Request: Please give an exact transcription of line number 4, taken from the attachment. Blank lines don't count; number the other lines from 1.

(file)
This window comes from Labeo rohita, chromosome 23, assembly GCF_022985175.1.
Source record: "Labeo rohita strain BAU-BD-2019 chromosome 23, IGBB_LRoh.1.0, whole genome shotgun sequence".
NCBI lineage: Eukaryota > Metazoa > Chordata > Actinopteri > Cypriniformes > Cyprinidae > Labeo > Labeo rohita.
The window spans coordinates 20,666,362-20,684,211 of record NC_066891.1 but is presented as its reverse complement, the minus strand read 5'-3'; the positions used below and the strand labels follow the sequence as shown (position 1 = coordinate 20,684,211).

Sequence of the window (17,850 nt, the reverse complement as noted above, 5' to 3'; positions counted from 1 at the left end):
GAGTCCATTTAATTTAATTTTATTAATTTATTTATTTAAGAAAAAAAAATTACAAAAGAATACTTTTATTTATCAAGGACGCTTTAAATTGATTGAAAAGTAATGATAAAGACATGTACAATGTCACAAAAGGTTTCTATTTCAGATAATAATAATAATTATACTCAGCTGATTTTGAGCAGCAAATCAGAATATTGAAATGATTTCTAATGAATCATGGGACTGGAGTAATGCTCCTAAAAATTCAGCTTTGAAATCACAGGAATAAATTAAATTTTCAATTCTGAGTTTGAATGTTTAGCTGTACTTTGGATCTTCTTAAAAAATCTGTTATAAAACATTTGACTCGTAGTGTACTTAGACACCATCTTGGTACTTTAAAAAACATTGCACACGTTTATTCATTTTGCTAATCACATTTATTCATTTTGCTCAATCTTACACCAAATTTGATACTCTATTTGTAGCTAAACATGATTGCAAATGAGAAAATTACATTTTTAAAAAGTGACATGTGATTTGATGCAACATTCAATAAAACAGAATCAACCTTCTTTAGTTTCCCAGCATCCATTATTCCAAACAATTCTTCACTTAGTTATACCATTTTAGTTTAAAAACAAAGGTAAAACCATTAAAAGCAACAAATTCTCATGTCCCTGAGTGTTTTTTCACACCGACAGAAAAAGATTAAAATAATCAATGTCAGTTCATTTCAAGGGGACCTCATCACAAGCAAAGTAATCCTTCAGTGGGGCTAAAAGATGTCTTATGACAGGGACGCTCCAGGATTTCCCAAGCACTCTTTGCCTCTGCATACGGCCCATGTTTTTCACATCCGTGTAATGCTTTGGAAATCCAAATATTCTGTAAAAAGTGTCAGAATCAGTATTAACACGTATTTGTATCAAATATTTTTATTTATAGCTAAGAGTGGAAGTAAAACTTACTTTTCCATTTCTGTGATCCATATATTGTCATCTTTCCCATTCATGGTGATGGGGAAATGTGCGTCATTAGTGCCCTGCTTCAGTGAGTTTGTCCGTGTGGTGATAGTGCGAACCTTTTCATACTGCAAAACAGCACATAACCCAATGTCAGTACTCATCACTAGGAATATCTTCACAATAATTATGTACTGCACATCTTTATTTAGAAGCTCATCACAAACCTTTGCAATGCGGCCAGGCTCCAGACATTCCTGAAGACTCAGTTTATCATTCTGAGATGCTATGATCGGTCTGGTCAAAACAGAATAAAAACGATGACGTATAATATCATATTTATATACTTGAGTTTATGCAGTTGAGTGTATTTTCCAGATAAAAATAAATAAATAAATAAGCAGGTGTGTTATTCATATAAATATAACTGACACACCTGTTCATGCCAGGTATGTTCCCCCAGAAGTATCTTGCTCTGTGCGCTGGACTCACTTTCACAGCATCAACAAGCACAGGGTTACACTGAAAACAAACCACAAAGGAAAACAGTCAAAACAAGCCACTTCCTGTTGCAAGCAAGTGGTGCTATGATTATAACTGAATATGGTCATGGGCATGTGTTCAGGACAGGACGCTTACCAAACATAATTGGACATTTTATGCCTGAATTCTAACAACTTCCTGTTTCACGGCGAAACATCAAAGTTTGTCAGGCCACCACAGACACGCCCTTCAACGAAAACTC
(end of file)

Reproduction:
The window spans coordinates 20,666,362-20,684,211 of record NC_066891.1 but is presented as its reverse complement, the minus strand read 5'-3'; the positions used below and the strand labels follow the sequence as shown (position 1 = coordinate 20,684,211).